MadameNoire: Being that you actually do talk about health and support on the show, what advice do you have for people going through similar situations?

Dani: For me, the advice is to show up. We talk about that on the show; the importance of just showing up. And I think that’s in any relationship during any type of trial or tribulation. It’s like, sometimes we don’t know what to say. For example, a friend of mine’s husband just died and I don’t know what to say. I really don’t but I reach out every day saying that, “Hey, I’m just checking on you. I don’t know what to offer but I just want you to know that I’m there for you,” because sometimes people don’t even know what they need, but they need consistency and they need support in some form or fashion. Sometimes you don’t have to do anything, but just show up just be there that’s better than nothing. Pay attention to the person, follow their lead because we’re doing things that may not be best for them. 

MJ: I agree with that and I was going to say don’t be afraid to have the conversation. Have the conversation with them, and it could be as easy as them sharing with you because you’re somebody that they trust. So feel free to say, “I’m here for you, I’m gonna be here no matter what. 

MadameNoire: We’re in a space right now where there’s more of a conversation about Black woman’s health and how our experiences with doctors and health outcomes can be rooted in racial biases. MJ, talk about what your experience was like with your doctors. 

MJ: I was blessed to have several doctors who had been in my life for a long time. My primary care physician, she’s the first person I called when I had a lump. It’s important for all women, especially Black women, to have a primary care doctor that you see over the years.  A lot of people jump around or say, “Let me just go to the Urgent Care.” But no, you need to find a doctor that knows your body that knows you and know your history and that was that’s important. So, for me, I had that doctor. I also had a gynecologist who I’d been seeing for several years, and I went to see her because she wanted to feel the lumps. Basically, my core doctors knew what was going on.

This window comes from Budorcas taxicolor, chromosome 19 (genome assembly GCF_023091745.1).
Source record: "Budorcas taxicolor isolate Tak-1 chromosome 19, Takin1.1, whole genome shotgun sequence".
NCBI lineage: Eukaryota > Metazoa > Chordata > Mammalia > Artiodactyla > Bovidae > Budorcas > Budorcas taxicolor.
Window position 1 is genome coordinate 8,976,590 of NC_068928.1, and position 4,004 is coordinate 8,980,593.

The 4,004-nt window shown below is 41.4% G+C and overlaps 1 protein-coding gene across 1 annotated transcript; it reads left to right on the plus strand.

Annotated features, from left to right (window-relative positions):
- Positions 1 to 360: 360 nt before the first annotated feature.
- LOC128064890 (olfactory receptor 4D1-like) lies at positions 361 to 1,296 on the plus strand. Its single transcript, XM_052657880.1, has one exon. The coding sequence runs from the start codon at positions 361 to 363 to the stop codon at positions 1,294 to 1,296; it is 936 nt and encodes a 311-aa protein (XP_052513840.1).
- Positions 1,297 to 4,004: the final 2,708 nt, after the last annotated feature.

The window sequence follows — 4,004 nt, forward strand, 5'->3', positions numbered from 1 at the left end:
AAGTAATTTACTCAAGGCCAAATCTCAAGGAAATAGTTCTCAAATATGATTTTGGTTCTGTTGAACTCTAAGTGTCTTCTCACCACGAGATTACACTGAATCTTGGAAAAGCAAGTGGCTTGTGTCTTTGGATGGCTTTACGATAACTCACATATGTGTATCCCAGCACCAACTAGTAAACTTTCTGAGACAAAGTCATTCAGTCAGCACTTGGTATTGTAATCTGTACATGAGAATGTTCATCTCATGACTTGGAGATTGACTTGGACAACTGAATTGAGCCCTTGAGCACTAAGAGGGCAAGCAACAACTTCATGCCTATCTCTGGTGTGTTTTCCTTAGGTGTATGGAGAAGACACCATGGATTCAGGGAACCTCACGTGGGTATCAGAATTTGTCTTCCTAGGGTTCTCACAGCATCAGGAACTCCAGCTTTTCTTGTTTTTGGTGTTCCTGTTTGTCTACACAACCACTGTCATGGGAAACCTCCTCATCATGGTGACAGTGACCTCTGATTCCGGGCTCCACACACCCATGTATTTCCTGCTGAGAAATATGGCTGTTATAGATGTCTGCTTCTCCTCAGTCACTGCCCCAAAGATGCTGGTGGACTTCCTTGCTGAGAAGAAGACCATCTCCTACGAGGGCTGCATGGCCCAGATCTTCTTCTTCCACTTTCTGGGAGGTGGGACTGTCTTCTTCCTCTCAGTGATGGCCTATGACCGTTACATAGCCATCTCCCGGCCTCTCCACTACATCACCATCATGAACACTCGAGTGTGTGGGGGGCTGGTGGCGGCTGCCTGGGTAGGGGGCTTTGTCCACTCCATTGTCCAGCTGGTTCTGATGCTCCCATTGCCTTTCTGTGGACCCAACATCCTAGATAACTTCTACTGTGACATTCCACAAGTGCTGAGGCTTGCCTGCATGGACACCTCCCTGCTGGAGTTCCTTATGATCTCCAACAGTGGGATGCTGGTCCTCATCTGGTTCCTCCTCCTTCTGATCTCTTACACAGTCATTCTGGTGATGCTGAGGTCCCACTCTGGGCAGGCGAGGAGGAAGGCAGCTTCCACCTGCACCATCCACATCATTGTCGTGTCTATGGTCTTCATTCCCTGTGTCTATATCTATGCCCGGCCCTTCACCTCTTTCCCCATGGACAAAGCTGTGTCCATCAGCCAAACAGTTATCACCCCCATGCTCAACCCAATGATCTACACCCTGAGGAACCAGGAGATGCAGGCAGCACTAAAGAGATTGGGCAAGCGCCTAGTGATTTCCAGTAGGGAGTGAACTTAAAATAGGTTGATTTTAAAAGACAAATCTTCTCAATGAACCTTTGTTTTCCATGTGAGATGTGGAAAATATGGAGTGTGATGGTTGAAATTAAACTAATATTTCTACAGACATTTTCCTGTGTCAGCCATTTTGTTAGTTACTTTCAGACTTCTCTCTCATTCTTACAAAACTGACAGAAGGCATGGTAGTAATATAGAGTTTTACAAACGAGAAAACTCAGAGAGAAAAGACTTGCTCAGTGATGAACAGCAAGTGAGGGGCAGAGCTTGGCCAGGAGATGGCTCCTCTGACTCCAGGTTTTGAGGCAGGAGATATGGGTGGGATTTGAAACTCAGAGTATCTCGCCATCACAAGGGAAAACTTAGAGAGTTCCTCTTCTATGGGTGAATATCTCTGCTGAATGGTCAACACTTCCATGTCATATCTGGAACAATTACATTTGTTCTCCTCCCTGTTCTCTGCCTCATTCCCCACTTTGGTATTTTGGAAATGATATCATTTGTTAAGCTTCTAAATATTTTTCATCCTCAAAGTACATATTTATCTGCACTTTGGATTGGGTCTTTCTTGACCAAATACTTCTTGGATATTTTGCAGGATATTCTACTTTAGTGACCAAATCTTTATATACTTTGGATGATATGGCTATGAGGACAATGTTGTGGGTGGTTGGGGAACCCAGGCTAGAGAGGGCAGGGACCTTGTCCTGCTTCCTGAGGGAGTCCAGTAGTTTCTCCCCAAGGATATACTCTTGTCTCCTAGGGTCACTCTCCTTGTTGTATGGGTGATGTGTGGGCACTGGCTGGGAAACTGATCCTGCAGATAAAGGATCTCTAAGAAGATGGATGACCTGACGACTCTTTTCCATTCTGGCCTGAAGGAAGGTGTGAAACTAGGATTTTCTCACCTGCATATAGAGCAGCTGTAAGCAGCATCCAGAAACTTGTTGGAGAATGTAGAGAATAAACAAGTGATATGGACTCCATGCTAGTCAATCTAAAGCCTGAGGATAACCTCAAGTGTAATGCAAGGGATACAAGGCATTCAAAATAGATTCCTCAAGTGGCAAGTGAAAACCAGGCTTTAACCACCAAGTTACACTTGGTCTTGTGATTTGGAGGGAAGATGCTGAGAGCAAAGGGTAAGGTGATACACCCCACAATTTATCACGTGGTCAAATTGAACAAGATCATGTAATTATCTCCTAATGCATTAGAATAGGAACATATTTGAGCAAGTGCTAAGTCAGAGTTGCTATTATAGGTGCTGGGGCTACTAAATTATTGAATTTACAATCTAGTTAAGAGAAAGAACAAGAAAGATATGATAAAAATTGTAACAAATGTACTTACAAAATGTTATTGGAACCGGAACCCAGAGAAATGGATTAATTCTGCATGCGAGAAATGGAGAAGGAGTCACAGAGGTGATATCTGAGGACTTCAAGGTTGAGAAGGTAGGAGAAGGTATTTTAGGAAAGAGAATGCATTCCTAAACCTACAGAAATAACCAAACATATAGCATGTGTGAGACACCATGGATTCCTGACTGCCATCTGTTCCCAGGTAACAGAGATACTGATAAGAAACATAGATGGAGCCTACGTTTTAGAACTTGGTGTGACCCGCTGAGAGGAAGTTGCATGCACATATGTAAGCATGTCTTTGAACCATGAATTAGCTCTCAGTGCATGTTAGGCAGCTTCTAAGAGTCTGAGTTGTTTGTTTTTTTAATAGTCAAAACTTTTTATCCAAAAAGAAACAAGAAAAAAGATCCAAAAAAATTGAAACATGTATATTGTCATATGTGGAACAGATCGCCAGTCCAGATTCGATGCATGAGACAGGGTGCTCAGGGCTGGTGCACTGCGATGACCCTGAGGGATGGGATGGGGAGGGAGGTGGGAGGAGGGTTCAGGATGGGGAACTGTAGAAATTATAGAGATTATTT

The great thing is then, they were able to make a recommendation on what hospital they thought I should use and it just so happened that the two core doctors recommended the same surgeon who was tied to NYU, and they were able to tell me why they thought NYU was a good hospital for me. And even the doctor who is my gynecologist, who happens to be African-American, she said to me when I first saw her—she looked at the report from the biopsy and said, “I know you’re afraid and I don’t want you to be afraid. You’re going to die one day, but it’s not going to be from breast cancer,” and when she said that to me, it really empowered me because this was someone that I had built trust with. So her saying that made me feel like I got this.

I think it’s important, not just from a medical standpoint, but the mental health standpoint because the chemo is the physical, but there’s a lot of mental health, mental aspects of diagnosis that women should also have people in their lives to support them. So, I get over to NYU and have an oncologist, you have, have various nurses, you have your surgeon, and I found that for the most part, they provided superior care. 

However, the BRCA test. I learned about that talking to a friend who was a male who had been diagnosed with breast cancer and he was telling me that his daughter was taking the BRCA test, and I was like, “What is that?” And he was like, “You haven’t heard about that?” So, I immediately called my doctor and asked why no one told me about it. And so, no matter what, you have to also own your healthcare. You have to own your wellness. Research, be in the know as much as you can. We’re not doctors but you have to know as much as you can so that if there is something that you haven’t heard about, you can ask about it. Of course, they gave me the test, but my doctor said I didn’t have a family history, so that’s what it wasn’t top on their radar but you can have this test. I’m like, I don’t have a family history but that doesn’t meanI’m from a Black family, and they might not have shared that someone in the family may have died from cancer. I spoke earlier about medical secrets. Black families aren’t always sharing. I want to know if i’m predisposed to anything because that could make the decision of if I’m going to have a mastectomy, a double mastectomy, or a lumpectomy. 

MadameNoire: Lastly, what do you guys want people to take away from the podcast? 

Dani: I want people to take away the importance of expression and connection. We get so caught up in living that we don’t spend enough time connecting and paying attention to one another and I believe that what MJ and I do well on the podcast is spend time with one another and speaking and engaging with each other out loud for the world to see. It’s really like an appointment with MJ, and we just catch up on the mic and share some pertinent information and some shit that’s going on with us during the week. It’s just that simple and so my hope is that our love and appreciation for each other and the connection that we make with one another, but also the connection that we make with the audience encourages the audience to connect and to express and to take care of themselves.